When someone who lives in Michigan dies, the property that they own will become their estate. Michigan probate laws will apply to the succession of their property. For example, when someone dies without a will, state law determines who inherits what from their estate.
Many people will die with estate planning documents in place, such as wills and trusts. Typically, those documents will guide the probate process. However, sometimes family members will question the validity or legality of those documents. Other times, they may have concerns about the estate administration process.
There are numerous scenarios in which someone in Michigan might initiate probate litigation, but the three below are among the most common.
Concerns about the documents
Perhaps you believe that the testator had dementia already when they drafted their will, or maybe you believe that someone exerted undue influence and pressured them into making changes. Concerns about fraud can also be valid reason to challenge someone’s will in probate court.
If a judge agrees with your claims, they may either treat the estate as though the individual died without a will by applying intestate succession laws or may use an older version of the estate plan to guide that process.
Concerns about the executor
The executor or personal representative responsible for overseeing probate proceedings and distributing assets is in a position of trust and authority. Sadly, not everyone will live up to that role.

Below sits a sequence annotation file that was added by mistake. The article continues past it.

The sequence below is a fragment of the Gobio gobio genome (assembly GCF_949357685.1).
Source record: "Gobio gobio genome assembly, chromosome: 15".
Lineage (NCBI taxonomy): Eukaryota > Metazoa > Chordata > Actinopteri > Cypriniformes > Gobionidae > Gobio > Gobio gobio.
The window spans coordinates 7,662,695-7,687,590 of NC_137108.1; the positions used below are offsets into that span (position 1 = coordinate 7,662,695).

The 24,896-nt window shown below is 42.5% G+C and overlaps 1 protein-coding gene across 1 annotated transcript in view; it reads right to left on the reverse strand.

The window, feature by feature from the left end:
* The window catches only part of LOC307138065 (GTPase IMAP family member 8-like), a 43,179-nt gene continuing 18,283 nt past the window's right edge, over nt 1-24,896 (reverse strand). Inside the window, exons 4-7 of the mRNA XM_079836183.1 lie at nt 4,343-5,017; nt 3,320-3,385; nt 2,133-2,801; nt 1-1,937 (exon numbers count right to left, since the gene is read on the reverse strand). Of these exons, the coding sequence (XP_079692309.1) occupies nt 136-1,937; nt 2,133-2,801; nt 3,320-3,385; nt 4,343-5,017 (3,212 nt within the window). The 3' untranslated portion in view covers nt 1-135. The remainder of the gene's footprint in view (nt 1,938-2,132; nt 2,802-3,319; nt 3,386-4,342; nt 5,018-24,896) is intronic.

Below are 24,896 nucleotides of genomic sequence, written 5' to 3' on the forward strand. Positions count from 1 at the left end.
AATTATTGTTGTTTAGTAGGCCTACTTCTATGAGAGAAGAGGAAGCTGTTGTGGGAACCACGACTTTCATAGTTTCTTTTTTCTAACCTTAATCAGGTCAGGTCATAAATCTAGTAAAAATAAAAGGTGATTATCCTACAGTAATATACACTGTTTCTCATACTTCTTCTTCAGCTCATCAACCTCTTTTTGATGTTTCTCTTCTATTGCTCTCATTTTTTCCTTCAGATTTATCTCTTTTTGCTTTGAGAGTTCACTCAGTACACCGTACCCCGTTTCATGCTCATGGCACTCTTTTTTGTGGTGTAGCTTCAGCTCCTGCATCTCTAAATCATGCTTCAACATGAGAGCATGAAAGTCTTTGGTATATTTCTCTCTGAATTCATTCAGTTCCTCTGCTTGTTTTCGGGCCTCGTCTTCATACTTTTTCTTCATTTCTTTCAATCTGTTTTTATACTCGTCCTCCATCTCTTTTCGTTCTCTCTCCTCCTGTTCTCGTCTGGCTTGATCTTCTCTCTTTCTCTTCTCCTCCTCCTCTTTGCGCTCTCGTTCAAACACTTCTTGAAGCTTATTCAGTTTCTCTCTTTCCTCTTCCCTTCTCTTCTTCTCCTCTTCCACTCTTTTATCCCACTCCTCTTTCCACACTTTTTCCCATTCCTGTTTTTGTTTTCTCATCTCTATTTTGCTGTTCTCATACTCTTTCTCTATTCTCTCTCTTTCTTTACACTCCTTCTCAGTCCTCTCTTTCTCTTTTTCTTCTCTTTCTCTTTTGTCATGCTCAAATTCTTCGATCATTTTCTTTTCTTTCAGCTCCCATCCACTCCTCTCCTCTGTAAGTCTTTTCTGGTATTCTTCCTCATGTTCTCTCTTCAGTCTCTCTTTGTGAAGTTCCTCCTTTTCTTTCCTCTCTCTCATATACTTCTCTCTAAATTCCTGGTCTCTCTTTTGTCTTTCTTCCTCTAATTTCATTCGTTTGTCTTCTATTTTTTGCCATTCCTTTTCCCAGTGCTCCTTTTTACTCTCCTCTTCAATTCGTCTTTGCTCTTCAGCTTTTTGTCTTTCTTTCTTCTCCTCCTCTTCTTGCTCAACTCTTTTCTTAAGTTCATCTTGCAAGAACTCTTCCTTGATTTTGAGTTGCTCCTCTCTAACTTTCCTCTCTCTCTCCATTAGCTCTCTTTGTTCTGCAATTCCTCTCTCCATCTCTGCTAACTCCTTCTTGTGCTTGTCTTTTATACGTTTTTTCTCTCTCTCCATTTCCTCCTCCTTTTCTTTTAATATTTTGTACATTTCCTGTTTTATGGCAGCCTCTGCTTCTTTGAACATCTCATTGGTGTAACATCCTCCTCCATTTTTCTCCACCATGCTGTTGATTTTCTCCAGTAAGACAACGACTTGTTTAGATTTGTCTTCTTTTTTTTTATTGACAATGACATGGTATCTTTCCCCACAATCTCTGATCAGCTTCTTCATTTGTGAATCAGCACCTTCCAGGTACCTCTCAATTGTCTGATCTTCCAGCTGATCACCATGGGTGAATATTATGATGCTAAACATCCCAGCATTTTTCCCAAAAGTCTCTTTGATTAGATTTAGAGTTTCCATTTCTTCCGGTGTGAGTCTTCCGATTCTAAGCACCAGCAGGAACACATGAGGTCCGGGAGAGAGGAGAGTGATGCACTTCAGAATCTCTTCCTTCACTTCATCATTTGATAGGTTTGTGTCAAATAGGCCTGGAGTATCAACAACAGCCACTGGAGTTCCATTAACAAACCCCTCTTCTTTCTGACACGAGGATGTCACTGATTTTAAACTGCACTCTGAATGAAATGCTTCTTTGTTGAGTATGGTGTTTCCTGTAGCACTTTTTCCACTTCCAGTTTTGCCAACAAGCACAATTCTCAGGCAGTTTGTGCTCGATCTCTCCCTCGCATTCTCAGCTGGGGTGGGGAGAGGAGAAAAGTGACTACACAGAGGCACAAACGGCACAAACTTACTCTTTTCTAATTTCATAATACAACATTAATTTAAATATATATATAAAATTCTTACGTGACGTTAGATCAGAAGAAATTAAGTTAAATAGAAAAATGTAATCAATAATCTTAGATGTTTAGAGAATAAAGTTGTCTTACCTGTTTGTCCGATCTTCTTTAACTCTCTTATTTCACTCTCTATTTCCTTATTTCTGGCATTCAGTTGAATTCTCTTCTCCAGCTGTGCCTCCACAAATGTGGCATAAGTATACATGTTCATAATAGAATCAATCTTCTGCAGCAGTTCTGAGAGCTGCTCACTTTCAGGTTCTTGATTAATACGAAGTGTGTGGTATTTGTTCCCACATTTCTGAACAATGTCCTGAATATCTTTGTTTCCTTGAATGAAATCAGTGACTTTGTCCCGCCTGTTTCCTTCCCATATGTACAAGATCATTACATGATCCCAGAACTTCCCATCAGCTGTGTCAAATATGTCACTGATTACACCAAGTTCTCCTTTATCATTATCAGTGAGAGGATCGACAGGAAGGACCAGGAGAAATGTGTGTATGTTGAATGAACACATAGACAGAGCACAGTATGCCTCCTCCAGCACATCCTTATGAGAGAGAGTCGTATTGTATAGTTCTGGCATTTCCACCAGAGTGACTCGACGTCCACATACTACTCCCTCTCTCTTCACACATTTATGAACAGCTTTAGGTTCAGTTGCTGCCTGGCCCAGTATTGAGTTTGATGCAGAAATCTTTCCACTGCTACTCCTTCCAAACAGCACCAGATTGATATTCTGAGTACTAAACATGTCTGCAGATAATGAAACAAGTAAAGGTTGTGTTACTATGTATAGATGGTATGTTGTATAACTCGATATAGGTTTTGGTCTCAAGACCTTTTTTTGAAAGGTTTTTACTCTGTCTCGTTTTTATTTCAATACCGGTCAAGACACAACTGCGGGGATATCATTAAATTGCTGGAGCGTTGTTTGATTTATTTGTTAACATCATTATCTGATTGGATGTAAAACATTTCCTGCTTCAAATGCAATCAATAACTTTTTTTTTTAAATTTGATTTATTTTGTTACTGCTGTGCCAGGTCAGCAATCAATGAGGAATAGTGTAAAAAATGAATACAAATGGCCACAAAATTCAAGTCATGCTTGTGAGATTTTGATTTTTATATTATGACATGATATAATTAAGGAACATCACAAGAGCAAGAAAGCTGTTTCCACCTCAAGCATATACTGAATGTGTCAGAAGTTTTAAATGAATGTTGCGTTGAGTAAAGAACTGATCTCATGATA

Occasionally, due to inaction, incompetence or embezzlement, family members will choose to challenge the executor or representative or the actions that they have taken during estate administration. Doing so can potentially preserve estate assets or at least minimize the damage caused by someone’s corruption or incompetence.
Questions about legality
Sometimes, family members understand that the documents do reflect someone’s wishes, but they also believe that the terms set in the papers are violation of their rights. Those who have recently lost a spouse may have crowns to initiate probate litigation. They can challenge the estate plan that disinherits them or leaves them less than what they have a statutory right to receive from the estate.
Comparing your situation to other scenarios that lead to estate litigation can help you decide if going to court is the best solution in your case.